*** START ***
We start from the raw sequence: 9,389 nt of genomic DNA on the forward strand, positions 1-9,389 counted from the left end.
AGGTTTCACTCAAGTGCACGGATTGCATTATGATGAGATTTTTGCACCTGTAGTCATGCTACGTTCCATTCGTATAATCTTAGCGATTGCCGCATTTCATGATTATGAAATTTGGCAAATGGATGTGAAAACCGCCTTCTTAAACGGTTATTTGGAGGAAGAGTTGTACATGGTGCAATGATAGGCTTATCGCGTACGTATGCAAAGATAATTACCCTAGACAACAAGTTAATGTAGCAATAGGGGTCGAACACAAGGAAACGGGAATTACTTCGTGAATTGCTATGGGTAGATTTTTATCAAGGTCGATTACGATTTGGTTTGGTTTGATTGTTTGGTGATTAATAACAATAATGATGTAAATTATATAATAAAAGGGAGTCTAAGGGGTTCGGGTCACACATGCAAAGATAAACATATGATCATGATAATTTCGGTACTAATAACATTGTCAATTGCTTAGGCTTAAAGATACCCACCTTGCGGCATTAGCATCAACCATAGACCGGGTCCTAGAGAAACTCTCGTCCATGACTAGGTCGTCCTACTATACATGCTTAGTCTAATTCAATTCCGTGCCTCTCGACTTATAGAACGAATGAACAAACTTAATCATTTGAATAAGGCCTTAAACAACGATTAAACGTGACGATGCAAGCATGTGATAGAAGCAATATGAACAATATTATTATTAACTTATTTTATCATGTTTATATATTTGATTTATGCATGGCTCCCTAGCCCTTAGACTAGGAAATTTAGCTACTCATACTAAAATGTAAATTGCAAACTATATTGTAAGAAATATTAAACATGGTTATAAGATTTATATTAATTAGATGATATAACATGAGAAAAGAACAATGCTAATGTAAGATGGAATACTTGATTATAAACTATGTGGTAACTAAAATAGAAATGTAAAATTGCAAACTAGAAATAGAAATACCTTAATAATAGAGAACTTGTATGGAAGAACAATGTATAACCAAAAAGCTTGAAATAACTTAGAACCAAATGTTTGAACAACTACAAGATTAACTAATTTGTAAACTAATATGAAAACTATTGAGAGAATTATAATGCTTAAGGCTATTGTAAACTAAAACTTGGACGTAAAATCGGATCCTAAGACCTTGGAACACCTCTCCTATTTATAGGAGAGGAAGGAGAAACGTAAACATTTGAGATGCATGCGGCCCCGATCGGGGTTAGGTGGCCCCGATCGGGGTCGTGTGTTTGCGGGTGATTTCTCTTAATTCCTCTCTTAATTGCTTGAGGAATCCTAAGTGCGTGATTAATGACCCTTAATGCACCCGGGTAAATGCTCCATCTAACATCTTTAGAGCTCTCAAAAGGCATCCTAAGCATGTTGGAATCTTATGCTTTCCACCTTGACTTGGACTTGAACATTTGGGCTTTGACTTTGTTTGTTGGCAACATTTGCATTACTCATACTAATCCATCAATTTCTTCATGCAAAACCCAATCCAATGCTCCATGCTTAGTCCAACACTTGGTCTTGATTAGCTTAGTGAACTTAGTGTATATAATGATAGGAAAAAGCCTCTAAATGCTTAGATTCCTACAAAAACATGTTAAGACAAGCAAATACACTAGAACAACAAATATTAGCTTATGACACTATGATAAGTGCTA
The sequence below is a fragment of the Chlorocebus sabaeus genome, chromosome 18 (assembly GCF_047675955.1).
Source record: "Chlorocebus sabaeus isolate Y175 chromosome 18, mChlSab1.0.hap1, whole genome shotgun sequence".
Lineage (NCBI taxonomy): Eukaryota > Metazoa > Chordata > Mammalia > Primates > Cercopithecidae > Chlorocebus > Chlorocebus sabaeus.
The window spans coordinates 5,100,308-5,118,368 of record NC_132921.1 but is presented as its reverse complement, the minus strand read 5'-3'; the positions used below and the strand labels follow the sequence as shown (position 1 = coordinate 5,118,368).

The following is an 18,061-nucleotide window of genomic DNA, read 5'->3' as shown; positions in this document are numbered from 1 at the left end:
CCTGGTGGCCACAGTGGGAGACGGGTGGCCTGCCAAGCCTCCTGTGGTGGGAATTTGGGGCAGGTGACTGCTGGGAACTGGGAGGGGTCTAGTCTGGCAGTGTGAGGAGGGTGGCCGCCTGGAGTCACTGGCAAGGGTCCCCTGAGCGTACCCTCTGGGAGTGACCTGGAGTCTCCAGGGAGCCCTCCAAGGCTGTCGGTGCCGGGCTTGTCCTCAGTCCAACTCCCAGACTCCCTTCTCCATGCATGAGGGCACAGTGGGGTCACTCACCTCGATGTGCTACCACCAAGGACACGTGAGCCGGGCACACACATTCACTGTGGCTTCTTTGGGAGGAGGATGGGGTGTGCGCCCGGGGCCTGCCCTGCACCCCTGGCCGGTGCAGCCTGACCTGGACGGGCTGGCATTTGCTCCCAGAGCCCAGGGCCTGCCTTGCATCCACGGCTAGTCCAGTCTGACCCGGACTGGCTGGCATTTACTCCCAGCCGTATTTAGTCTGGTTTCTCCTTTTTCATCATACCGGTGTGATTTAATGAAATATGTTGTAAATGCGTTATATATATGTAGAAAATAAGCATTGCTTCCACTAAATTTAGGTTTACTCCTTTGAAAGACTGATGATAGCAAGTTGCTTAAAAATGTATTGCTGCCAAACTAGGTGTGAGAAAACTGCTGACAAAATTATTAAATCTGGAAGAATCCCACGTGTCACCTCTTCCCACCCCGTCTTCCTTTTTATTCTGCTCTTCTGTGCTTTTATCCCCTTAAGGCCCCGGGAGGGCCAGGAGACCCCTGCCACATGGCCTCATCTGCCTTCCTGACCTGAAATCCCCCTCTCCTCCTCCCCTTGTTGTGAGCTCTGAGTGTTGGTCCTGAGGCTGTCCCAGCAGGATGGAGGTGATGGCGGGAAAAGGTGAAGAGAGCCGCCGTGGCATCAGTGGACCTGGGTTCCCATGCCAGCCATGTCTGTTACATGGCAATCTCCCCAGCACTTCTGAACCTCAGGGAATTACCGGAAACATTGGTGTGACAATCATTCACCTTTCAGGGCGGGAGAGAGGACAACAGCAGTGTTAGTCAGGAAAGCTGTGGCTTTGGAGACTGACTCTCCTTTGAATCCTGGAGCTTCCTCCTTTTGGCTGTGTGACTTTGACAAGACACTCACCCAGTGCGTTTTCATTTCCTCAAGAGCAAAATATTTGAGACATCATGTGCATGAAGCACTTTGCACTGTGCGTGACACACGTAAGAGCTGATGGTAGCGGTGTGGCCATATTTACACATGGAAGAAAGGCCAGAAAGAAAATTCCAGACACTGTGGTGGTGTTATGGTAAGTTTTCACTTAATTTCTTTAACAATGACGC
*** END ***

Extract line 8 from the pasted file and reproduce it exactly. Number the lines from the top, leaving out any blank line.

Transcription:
CCTGGTGGCCACAGTGGGAGACGGGTGGCCTGCCAAGCCTCCTGTGGTGGGAATTTGGGGCAGGTGACTGCTGGGAACTGGGAGGGGTCTAGTCTGGCAGTGTGAGGAGGGTGGCCGCCTGGAGTCACTGGCAAGGGTCCCCTGAGCGTACCCTCTGGGAGTGACCTGGAGTCTCCAGGGAGCCCTCCAAGGCTGTCGGTGCCGGGCTTGTCCTCAGTCCAACTCCCAGACTCCCTTCTCCATGCATGAGGGCACAGTGGGGTCACTCACCTCGATGTGCTACCACCAAGGACACGTGAGCCGGGCACACACATTCACTGTGGCTTCTTTGGGAGGAGGATGGGGTGTGCGCCCGGGGCCTGCCCTGCACCCCTGGCCGGTGCAGCCTGACCTGGACGGGCTGGCATTTGCTCCCAGAGCCCAGGGCCTGCCTTGCATCCACGGCTAGTCCAGTCTGACCCGGACTGGCTGGCATTTACTCCCAGCCGTATTTAGTCTGGTTTCTCCTTTTTCATCATACCGGTGTGATTTAATGAAATATGTTGTAAATGCGTTATATATATGTAGAAAATAAGCATTGCTTCCACTAAATTTAGGTTTACTCCTTTGAAAGACTGATGATAGCAAGTTGCTTAAAAATGTATTGCTGCCAAACTAGGTGTGAGAAAACTGCTGACAAAATTATTAAATCTGGAAGAATCCCACGTGTCACCTCTTCCCACCCCGTCTTCCTTTTTATTCTGCTCTTCTGTGCTTTTATCCCCTTAAGGCCCCGGGAGGGCCAGGAGACCCCTGCCACATGGCCTCATCTGCCTTCCTGACCTGAAATCCCCCTCTCCTCCTCCCCTTGTTGTGAGCTCTGAGTGTTGGTCCTGAGGCTGTCCCAGCAGGATGGAGGTGATGGCGGGAAAAGGTGAAGAGAGCCGCCGTGGCATCAGTGGACCTGGGTTCCCATGCCAGCCATGTCTGTTACATGGCAATCTCCCCAGCACTTCTGAACCTCAGGGAATTACCGGAAACATTGGTGTGACAATCATTCACCTTTCAGGGCGGGAGAGAGGACAACAGCAGTGTTAGTCAGGAAAGCTGTGGCTTTGGAGACTGACTCTCCTTTGAATCCTGGAGCTTCCTCCTTTTGGCTGTGTGACTTTGACAAGACACTCACCCAGTGCGTTTTCATTTCCTCAAGAGCAAAATATTTGAGACATCATGTGCATGAAGCACTTTGCACTGTGCGTGACACACGTAAGAGCTGATGGTAGCGGTGTGGCCATATTTACACATGGAAGAAAGGCCAGAAAGAAAATTCCAGACACTGTGGTGGTGTTATGGTAAGTTTTCACTTAATTTCTTTAACAATGACGC